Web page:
Corporate tax

Although many employers and employees may be unaware of the fact, taxable benefits are one of the cornerstones of income tax. Therefore, it is important to understand what taxable benefits are, how they are calculated, and what the associated tax responsibilities are.

Here, the business tax professionals at offer a comprehensive guide to taxable benefits, explaining what they are, how they work, and why they're so important to Canadians.

What is a taxable benefit?

A taxable benefit is a payment or benefit in kind (BIK) received by an employee from their employer in addition to their salary. The employee must declare the value of this benefit on their annual tax return and pay any associated tax.

Benefits of this type can take many forms, including cash payments, cash equivalents, goods, services or other tangible benefits.

Difference between taxable and non-taxable benefits

The distinction between taxable and non-taxable benefits is generally based on how a given benefit is used and its connection with the employee's work. Taxable benefits are generally applicable to benefits that are intended for the employee's personal use outside the work context. Non-taxable benefits, on the other hand, are related to the employee's job responsibilities.

For example, if an employer provides a cell phone to an employee for business use, this is generally considered a non-taxable benefit, as it is related to the employee's work. On the other hand, if the employee uses the cell phone for personal use, and the company reimburses the cost, this portion could be considered a taxable benefit.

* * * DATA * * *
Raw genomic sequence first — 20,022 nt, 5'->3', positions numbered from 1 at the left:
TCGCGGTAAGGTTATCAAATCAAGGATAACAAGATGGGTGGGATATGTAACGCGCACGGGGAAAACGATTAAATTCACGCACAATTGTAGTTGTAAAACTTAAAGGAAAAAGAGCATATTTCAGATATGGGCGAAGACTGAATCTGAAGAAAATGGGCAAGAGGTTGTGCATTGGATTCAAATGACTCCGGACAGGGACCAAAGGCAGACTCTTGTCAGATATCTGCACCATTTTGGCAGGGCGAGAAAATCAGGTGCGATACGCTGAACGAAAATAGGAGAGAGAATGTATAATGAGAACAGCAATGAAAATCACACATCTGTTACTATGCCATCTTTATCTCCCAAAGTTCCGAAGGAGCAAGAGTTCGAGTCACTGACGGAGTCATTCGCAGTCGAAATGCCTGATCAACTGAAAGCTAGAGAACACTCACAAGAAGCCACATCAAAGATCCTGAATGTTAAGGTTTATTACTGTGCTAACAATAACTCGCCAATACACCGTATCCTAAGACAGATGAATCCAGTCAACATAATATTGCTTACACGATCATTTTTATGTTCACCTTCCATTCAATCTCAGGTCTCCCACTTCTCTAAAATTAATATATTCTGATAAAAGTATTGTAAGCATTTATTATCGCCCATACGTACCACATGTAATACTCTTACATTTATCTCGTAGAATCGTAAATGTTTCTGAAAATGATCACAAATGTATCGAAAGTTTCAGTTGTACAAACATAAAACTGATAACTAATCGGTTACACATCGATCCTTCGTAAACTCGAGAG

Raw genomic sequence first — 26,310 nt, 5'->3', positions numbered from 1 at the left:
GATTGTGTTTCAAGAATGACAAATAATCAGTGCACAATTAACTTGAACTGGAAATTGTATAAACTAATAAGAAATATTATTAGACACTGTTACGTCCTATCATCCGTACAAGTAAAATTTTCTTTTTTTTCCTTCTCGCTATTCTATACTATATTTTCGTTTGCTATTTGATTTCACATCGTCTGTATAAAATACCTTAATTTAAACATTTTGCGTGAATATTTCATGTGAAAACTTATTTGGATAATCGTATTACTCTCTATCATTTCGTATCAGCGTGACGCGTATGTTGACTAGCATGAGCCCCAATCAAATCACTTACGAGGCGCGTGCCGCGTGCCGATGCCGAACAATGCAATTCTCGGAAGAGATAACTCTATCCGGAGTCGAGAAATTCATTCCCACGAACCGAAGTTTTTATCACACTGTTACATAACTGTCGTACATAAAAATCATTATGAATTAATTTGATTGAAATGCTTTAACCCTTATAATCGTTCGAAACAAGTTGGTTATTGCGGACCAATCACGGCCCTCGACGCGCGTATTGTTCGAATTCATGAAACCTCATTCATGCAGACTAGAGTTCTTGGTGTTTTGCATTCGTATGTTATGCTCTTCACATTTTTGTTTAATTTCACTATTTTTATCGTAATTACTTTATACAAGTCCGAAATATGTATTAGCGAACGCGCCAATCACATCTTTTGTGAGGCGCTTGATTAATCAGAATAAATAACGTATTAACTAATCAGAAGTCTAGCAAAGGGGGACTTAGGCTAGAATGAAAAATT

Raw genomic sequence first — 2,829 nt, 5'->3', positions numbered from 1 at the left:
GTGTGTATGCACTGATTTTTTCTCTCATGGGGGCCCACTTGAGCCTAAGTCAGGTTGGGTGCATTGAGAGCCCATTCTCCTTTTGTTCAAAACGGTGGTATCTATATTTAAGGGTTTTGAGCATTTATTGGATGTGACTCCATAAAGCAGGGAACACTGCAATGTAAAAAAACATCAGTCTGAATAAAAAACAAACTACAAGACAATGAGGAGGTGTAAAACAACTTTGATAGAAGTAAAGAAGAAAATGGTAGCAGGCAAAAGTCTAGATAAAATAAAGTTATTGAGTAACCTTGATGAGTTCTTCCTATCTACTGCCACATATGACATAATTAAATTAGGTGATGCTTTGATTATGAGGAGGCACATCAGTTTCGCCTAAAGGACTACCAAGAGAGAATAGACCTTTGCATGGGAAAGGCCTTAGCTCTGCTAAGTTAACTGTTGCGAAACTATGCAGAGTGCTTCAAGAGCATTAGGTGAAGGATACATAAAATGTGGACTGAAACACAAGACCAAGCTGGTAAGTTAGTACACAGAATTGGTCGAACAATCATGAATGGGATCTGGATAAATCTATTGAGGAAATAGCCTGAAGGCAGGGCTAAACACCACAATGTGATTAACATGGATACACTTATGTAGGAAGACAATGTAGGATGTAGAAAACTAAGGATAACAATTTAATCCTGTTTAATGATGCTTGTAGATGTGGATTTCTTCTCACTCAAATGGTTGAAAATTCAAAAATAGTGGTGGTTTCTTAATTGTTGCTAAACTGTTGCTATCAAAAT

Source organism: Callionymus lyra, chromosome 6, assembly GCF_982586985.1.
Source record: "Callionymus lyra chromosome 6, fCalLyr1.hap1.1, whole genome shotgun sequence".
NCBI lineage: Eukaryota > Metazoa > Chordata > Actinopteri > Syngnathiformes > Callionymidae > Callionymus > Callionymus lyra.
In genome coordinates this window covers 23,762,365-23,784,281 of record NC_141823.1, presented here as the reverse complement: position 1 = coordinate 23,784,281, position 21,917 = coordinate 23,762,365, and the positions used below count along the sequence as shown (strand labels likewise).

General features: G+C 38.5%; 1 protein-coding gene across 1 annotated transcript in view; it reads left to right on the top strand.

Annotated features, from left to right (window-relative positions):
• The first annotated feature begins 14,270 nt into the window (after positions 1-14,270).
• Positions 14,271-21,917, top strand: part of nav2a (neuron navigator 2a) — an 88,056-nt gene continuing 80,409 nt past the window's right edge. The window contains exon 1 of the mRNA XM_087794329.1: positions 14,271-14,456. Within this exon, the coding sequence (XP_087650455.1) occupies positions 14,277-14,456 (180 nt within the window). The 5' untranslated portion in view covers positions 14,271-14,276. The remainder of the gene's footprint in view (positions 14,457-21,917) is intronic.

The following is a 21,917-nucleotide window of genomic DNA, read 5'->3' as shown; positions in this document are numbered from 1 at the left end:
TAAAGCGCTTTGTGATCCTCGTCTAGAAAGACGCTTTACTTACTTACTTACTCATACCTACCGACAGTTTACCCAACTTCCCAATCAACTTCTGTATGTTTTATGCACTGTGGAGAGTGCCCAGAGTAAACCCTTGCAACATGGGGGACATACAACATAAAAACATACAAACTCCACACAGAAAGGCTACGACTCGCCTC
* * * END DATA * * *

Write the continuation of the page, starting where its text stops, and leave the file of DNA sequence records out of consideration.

Employers' responsibilities

When it comes to taxable benefits, employers are responsible for complying with regulations and managing employee benefits accurately. Here's an overview of employer responsibilities concerning taxable benefits:

1. Identifying taxable benefits

Employers must first determine whether the benefits offered to their employees fall into the category of taxable benefits. This involves assessing each benefit and determining whether it meets the criteria of a taxable benefit under applicable tax laws.

2. Calculating the value of taxable benefits

Once a benefit has been identified as taxable, the employer must calculate its value. Usually, this is based on the benefit's "fair market value" (FMV), which is the price the employee would have paid for the benefit if it had been acquired on the open market. It is important that this number be accurate, as it will serve as the basis for subsequent tax calculations.

3. Adding taxable benefits to employee income

Once the value of the taxable benefit has been calculated, the employer must add it to the employee's income for each pay period during which the benefit is offered, in order to calculate appropriate tax deductions.

4. Payroll deductions

Taxable benefits are also relevant when calculating an employee's payroll deductions. An employer must deduct taxes and contributions from an employee's income, including those related to any taxable benefits. Deductions depend on whether the employee has received cash, cash equivalents or non-cash benefits.

5. Information returns

In addition to adding the value of taxable benefits to an employee's income, the employer must also file information returns. These declarations enable the tax authorities (Revenu Québec and the Canada Revenue Agency) to track the taxable benefits granted to each employee, and to verify that taxes are reimbursed correctly.

Employee responsibilities

Employees also have a role in declaring taxable benefits. Here's an overview of what employees need to do: 

  1. Declare taxable benefits: Employees must declare both cash and non-cash taxable benefits on their income tax returns.
  2. Taxable benefits documentation: Employer-provided statements, such as T4 slips in Canada, show the value of taxable benefits for accurate tax declaration.